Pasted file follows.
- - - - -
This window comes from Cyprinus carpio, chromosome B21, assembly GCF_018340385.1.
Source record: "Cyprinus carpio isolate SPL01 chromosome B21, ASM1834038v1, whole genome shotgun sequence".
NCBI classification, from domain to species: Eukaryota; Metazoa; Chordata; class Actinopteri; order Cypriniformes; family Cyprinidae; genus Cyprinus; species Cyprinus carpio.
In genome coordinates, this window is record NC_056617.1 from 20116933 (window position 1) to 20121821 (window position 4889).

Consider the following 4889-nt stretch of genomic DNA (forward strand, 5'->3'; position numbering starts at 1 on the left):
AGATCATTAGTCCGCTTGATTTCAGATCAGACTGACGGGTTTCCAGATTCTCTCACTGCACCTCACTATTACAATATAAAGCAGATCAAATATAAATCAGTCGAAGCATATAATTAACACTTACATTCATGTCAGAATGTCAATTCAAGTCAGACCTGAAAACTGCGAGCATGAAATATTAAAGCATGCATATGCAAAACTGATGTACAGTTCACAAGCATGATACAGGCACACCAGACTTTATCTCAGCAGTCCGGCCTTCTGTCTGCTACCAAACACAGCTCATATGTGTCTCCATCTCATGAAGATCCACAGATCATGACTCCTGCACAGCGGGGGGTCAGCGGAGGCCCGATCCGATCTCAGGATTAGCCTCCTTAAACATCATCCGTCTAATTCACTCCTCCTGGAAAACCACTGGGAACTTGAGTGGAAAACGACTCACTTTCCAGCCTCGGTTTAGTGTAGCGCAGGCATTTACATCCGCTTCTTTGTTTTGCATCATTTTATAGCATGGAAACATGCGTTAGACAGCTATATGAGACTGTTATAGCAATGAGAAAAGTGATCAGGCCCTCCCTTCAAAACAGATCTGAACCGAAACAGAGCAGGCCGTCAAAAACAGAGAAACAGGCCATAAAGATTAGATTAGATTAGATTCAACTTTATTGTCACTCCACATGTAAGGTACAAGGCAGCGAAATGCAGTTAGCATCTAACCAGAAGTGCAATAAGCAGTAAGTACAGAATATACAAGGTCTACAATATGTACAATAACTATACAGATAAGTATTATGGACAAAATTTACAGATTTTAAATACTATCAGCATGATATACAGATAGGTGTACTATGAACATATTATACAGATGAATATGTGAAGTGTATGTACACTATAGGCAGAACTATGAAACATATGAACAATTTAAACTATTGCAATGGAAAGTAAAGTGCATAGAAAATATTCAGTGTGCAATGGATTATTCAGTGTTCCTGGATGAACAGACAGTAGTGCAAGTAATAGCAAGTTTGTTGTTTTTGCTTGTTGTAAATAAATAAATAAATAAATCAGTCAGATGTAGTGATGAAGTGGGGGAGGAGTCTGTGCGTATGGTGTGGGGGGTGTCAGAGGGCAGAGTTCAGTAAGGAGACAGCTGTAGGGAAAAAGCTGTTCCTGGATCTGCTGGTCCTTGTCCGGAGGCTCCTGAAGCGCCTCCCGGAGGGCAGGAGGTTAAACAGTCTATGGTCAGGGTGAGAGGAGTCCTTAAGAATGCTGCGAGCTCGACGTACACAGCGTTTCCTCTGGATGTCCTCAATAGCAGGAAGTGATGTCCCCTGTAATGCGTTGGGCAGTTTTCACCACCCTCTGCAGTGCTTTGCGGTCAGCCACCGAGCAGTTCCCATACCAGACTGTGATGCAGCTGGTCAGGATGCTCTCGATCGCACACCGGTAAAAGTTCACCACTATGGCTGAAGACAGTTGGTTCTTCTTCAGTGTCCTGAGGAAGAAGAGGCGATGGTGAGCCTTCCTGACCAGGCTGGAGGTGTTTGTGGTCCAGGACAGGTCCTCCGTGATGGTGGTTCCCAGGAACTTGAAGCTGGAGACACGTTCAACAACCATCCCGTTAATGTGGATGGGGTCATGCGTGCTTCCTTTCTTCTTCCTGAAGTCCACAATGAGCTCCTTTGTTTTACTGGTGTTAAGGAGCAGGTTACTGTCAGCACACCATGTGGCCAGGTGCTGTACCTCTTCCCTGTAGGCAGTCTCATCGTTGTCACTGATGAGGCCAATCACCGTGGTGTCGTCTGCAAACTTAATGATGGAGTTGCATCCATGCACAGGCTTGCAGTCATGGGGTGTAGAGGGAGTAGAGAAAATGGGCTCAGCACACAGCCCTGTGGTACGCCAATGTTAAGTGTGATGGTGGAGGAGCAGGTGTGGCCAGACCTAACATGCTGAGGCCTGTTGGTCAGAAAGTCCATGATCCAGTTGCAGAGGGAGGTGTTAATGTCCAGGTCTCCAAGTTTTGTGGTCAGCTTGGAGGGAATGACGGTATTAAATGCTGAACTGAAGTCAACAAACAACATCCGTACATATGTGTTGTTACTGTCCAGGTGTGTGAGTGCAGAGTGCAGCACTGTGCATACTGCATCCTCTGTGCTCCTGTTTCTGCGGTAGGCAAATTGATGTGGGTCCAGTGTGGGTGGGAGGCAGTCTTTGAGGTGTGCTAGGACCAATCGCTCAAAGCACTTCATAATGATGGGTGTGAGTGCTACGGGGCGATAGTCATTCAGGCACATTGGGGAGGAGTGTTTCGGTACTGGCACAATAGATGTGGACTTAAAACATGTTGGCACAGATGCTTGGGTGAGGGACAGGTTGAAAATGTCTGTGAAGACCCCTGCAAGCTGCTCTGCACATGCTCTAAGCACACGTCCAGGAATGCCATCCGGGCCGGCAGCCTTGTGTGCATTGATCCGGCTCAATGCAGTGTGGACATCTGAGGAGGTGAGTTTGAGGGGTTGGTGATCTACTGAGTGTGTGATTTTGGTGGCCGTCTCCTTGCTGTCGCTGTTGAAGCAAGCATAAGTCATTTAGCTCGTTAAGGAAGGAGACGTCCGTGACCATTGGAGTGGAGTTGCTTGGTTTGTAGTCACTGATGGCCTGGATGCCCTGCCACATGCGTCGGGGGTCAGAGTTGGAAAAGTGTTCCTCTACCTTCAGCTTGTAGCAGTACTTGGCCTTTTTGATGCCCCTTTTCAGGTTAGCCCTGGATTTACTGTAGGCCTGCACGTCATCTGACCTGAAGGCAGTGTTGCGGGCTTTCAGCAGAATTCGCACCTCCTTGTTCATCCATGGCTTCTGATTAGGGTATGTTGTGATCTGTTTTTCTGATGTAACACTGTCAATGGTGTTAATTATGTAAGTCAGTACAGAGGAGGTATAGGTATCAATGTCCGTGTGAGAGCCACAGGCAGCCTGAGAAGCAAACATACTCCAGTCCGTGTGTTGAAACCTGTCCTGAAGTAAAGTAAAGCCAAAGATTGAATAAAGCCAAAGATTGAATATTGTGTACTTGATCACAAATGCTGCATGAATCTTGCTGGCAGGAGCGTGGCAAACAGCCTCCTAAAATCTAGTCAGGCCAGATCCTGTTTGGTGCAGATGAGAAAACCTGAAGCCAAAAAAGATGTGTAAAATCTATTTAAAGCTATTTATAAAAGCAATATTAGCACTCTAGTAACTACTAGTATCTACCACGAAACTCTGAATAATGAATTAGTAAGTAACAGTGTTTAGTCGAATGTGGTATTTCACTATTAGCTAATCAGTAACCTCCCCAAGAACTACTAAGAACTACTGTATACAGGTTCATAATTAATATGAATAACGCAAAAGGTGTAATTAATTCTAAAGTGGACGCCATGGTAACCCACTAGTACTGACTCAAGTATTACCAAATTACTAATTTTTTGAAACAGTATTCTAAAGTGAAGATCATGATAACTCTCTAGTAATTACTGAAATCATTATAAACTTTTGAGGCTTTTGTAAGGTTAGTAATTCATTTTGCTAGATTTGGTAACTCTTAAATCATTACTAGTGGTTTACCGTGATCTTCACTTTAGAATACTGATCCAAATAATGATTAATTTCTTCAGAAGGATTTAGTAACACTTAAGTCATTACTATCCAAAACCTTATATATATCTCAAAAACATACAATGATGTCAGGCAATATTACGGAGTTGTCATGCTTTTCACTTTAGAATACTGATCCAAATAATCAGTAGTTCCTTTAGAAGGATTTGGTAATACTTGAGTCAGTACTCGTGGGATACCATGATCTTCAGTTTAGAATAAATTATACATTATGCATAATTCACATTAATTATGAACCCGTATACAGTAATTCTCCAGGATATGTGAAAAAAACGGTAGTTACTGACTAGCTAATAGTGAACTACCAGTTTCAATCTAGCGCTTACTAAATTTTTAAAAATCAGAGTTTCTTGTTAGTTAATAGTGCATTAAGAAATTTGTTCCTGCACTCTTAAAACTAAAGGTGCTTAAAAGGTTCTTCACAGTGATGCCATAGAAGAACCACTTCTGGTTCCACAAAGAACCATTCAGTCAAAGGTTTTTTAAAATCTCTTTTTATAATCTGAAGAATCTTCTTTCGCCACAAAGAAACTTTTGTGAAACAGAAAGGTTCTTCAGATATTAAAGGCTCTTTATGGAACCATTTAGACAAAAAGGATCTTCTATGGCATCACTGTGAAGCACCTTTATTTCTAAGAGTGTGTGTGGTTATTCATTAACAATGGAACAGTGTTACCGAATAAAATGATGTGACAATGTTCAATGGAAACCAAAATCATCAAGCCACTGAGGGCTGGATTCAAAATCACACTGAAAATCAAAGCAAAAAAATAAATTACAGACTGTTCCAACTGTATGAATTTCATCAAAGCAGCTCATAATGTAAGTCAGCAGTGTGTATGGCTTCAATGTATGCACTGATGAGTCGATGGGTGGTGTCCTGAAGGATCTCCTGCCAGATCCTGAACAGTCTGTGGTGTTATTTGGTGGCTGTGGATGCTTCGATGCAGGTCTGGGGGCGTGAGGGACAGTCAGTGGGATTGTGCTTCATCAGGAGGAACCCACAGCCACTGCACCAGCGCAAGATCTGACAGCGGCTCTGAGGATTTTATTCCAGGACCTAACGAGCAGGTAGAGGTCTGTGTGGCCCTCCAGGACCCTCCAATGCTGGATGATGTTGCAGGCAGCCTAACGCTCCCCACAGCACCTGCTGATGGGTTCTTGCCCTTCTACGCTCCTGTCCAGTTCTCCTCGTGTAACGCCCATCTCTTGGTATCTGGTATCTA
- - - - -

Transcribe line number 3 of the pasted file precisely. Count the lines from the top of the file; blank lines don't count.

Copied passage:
NCBI classification, from domain to species: Eukaryota; Metazoa; Chordata; class Actinopteri; order Cypriniformes; family Cyprinidae; genus Cyprinus; species Cyprinus carpio.